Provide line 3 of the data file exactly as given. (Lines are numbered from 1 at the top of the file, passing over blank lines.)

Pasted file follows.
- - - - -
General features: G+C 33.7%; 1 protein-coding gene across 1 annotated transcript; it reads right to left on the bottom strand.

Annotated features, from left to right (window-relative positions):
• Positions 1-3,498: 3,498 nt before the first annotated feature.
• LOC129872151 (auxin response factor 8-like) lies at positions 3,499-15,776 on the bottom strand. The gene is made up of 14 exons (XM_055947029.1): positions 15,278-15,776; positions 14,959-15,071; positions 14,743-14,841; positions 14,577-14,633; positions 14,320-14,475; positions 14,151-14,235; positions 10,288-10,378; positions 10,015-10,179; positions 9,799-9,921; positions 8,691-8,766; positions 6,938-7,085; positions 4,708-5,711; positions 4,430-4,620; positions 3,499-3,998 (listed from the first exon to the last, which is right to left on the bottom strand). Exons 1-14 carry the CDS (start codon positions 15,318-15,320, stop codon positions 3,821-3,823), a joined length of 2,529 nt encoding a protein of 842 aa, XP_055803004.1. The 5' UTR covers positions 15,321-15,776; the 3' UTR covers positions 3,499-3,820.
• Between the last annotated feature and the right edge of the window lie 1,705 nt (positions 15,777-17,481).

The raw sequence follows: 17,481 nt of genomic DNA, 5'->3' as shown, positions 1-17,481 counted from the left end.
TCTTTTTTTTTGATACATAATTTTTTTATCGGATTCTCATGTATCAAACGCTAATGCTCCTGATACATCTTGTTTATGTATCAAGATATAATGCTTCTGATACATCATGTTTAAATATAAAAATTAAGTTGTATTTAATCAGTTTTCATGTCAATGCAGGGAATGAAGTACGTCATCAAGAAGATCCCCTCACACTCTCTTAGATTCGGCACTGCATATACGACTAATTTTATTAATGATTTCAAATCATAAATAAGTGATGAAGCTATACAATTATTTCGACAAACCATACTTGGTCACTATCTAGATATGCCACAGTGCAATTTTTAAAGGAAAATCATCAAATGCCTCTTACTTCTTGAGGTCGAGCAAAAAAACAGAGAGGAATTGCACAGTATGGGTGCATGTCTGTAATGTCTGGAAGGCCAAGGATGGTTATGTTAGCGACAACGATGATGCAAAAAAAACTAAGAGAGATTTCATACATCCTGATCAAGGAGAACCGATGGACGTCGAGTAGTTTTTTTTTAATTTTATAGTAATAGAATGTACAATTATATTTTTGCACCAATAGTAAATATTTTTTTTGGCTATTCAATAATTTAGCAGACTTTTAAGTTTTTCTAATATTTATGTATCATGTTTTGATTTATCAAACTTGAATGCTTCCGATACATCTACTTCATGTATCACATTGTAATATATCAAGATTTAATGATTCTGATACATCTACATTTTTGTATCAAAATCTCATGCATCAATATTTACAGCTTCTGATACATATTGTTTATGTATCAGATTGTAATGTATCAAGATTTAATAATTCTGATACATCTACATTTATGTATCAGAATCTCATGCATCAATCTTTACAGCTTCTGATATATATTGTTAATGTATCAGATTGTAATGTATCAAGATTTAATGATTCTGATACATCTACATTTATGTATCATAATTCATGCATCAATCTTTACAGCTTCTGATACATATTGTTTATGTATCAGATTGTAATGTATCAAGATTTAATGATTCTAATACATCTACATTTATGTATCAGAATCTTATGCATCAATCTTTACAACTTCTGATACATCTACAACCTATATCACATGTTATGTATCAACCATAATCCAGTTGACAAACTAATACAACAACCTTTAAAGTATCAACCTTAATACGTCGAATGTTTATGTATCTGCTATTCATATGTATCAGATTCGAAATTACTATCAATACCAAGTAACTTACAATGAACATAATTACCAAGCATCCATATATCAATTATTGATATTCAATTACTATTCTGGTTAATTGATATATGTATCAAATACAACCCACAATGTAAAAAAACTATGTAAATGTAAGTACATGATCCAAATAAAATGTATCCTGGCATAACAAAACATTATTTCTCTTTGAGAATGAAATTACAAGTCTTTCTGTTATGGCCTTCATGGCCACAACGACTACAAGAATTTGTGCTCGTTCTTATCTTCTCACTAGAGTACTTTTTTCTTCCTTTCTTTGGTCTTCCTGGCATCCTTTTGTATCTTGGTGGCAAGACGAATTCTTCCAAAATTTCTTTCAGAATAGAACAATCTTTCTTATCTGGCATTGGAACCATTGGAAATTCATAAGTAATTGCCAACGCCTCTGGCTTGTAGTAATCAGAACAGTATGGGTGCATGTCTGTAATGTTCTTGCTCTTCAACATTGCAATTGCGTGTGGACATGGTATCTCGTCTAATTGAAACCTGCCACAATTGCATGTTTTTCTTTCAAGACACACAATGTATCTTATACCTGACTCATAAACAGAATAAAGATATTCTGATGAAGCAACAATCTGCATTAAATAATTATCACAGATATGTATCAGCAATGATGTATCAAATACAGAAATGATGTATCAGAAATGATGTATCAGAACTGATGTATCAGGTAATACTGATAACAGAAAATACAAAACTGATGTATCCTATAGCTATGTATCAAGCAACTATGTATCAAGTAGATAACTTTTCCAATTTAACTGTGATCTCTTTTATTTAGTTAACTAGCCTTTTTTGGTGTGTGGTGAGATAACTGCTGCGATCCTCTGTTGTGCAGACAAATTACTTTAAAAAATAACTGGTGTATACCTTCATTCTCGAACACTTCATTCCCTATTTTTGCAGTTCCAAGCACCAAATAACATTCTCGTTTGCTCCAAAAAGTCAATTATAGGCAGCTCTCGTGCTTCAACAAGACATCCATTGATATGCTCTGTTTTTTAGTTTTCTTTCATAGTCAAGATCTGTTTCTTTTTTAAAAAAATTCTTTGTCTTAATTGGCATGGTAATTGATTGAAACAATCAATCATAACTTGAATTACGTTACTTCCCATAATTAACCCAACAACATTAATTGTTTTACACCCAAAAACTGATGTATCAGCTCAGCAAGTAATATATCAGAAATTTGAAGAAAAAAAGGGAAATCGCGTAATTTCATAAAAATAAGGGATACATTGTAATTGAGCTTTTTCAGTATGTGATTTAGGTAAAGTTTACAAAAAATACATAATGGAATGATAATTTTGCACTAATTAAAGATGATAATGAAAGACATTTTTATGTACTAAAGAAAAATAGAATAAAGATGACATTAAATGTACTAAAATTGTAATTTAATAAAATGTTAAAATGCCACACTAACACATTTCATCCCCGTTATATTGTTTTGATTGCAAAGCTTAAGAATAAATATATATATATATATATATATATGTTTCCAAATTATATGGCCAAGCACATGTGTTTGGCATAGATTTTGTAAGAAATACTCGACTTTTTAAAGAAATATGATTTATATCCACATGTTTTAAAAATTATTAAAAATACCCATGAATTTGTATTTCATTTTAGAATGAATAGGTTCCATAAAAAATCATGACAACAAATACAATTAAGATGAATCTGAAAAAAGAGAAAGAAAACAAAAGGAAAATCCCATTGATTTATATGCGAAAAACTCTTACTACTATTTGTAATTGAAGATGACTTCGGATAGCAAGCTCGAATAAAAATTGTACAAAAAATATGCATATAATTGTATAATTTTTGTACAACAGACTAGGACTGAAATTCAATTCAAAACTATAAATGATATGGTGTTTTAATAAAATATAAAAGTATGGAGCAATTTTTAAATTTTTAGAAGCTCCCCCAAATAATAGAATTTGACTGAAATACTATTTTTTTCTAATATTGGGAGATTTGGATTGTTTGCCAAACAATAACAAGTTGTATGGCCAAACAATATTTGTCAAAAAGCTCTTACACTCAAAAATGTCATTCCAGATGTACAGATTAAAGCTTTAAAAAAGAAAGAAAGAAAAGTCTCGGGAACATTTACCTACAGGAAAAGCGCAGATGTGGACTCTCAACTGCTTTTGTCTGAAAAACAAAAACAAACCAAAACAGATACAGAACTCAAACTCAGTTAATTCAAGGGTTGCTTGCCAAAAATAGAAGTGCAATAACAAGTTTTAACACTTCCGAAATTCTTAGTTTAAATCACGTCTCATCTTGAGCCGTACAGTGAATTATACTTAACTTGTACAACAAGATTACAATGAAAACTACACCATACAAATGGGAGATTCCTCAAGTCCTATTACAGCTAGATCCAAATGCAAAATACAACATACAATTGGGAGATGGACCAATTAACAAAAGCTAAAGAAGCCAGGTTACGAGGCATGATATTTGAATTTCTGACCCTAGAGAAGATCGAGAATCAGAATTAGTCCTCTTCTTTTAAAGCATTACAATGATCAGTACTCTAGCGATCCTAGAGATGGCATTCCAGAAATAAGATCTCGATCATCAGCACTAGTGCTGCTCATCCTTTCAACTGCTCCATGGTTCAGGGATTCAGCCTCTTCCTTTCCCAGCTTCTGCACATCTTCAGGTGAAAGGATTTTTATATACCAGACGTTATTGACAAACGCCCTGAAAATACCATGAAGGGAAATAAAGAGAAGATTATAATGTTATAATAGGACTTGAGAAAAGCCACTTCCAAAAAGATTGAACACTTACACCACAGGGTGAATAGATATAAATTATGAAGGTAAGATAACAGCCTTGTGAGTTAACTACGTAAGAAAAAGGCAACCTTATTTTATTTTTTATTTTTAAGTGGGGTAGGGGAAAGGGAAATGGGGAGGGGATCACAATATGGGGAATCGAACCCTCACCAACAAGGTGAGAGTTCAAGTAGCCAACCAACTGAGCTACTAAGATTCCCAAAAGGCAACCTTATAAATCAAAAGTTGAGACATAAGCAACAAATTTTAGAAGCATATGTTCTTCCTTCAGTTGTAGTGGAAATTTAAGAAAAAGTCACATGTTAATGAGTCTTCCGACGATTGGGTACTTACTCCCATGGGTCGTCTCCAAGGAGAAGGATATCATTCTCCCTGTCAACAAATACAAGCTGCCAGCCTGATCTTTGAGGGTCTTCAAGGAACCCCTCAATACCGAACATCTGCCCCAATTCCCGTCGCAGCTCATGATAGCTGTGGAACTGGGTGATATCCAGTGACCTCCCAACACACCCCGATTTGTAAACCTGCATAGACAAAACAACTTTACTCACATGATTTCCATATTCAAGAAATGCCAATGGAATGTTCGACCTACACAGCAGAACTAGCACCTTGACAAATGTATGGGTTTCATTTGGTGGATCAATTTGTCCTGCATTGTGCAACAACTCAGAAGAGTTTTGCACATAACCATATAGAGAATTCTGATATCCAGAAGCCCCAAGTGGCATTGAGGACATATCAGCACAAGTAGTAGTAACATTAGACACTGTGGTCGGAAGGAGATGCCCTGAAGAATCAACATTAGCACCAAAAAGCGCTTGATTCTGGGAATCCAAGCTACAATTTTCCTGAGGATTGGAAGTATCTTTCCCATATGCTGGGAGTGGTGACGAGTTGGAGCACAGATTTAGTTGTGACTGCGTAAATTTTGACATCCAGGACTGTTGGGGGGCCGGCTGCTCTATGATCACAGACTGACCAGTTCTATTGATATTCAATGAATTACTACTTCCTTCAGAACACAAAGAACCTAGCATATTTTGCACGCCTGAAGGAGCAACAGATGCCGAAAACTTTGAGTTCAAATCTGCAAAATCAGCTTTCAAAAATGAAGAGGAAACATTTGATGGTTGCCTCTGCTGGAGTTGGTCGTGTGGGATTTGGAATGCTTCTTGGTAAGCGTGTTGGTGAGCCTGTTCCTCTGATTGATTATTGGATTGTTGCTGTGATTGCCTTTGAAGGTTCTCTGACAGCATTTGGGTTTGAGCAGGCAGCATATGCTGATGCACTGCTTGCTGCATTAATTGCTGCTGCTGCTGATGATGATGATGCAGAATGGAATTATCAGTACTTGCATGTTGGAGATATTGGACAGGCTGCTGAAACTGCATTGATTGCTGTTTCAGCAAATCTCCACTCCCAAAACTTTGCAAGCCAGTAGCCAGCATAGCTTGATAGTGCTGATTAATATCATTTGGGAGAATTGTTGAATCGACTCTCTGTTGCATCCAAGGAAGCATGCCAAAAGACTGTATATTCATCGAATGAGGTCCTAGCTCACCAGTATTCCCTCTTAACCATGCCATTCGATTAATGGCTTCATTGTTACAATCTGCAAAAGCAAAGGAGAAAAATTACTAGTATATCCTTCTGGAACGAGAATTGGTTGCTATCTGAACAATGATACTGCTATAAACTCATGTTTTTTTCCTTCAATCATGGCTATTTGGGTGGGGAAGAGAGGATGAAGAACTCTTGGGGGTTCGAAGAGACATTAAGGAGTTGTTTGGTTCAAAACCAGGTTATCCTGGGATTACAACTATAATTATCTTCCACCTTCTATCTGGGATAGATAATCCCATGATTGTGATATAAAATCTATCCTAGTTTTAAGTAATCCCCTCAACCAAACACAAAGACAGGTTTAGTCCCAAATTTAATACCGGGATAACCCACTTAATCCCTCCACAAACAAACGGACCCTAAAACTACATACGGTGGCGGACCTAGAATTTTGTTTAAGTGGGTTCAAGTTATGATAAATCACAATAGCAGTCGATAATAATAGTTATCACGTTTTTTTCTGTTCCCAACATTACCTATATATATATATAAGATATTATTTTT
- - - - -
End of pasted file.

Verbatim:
• Positions 1-3,498: 3,498 nt before the first annotated feature.